Losartan Better Than Beta-Blocker at Shrinking Enlarged Hearts, NewYork-Presbyterian/Weill Cornell Study Shows

Left Ventricular Hypertrophy a Major Risk Factor for Heart Attack<br /><br />Drug Reduces Blood Pressure and LVH over Long Term

Sep 22, 2004


For patients with a dangerous enlargement of heart muscle called left ventricular hypertrophy (LVH), the drug Losartan beats standard beta-blocker therapy in reducing hearts to a healthier size, according to researchers at NewYork Presbyterian Hospital/Weill Cornell Medical Center.

The study, published in the September 14 issue of Circulation, finds that Losartan's effects on LVH go beyond its ability to lower blood pressure — suggesting that added mechanisms may be at work.

"Overall there was an advantage in favor of Losartan," a drug from the angiotensin II receptor antagonist family of cardiovascular medications, said study lead researcher Dr. Richard B. Devereux, Professor of Medicine in the Greenberg Division of Cardiology at Weill Cornell Medical College, and Attending Physician at NewYork-Presbyterian/Weill Cornell.

"This is the largest well-controlled, well-designed study comparing the ability of two now standard anti-hypertensive treatments to reduce the weight of the left ventricle as measured by echocardiogram — with both drugs producing essentially identical blood-pressure lowering. However, Losartan significantly improved on reductions in LVH compared with the beta-blocker, Atenolol," Dr. Devereux said.

The study is part of the larger Losartan Intervention For Endpoint Reduction in Hypertension (LIFE) study, a multicenter investigation of 9,193 European and American patients with high blood pressure and LVH as revealed on echocardiogram.

LVH is intimately related to a history of hypertension, as the heart thickens over time to cope with increased blood pressure. Enlarged heart muscle is also a serious risk factor for heart attack and stroke.

In this arm of the LIFE study, Dr. Devereux and colleagues compared the LVH of 960 patients 1, 2, 3, 4, and 5 years after being randomized to receive either Atenolol or Losartan therapy.

"One of the strengths of the study was that patients had their blood pressure checked in the doctor's office an average of 15 times, so there's a lot of information on hypertension," Dr. Devereux said.

The researchers found that both drugs acted similarly in reducing blood pressure over the 5-year period.

However, Losartan patients showed significantly better reductions in LVH, compared with patients on the beta-blocker. "The walls of their hearts got thinner with Losartan," Dr Devereux explained.

He explained that beta-blockers like Atenolol "slow the pulse, making the heart pump a little more blood on each heartbeat, so the heart often tends to enlarge slightly when beta-blockers are used."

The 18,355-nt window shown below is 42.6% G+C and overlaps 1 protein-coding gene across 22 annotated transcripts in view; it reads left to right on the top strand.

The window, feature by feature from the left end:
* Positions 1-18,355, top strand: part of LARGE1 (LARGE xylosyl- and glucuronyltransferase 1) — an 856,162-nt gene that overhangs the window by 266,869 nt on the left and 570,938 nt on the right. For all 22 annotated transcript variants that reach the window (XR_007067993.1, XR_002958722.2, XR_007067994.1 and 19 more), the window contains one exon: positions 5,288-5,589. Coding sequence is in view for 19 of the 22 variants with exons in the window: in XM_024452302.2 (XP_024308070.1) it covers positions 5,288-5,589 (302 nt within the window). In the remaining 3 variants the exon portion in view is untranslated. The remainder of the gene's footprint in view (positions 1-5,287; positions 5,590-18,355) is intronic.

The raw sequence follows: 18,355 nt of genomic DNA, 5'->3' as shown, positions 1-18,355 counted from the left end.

On the other hand, Losartan works on a different mechanism, so "it thins the heart walls somewhat better than Atenolol and prevents the increase in heart size we'd seen with that drug."

The study also found that while the anti-hypertensive benefits of either drug leveled out after the first year or two, Losartan's healthy effects in reducing left ventricular size continued to increase with years of use. "It seems like you have cumulative benefits with Losartan," Dr. Devereux said.

This study builds on previous findings from the LIFE trial, including a study led by Dr. Devereux and released last year in The Annals of Internal Medicine. That investigation found Losartan better at preventing cardiovascular events in hypertensive patients with LVH, compared with Atenolol.

"Excess amounts of heart muscle are very strong predictors of a high risk of cardiovascular events such as heart attack or stroke," Dr. Devereux noted. "So the finding that one treatment reduces heart muscle weight more than another has very important clinical implications."

The study was funded by a grant from Merck & Co.

Co-researchers include Dr. Kristian Wachtell, also of Weill Cornell Medical College and Glostrup University Hospital, in Glostrup, Denmark; Dr. Bjorn Dahlof, of Sahlgrenska University Hospital and the University of Goteborg, Sweden; Dr. F. Eva Gerdts, of Haukeland University Hospital, Bergen, Norway; Dr. Kurt Boman, of Skellefteå Lasarett and Umea University, Skelleftea, Sweden; Dr. Markku S. Nieminen, of Helsinki University Central Hospital, in Helsinki, Finland; Dr. Vasilios Papademetriou, of Veterans Administration Hospital, Washington, DC; and Dr. Jens Rokkedal, of Glostrup University Hospital, Glostrup, Denmark.

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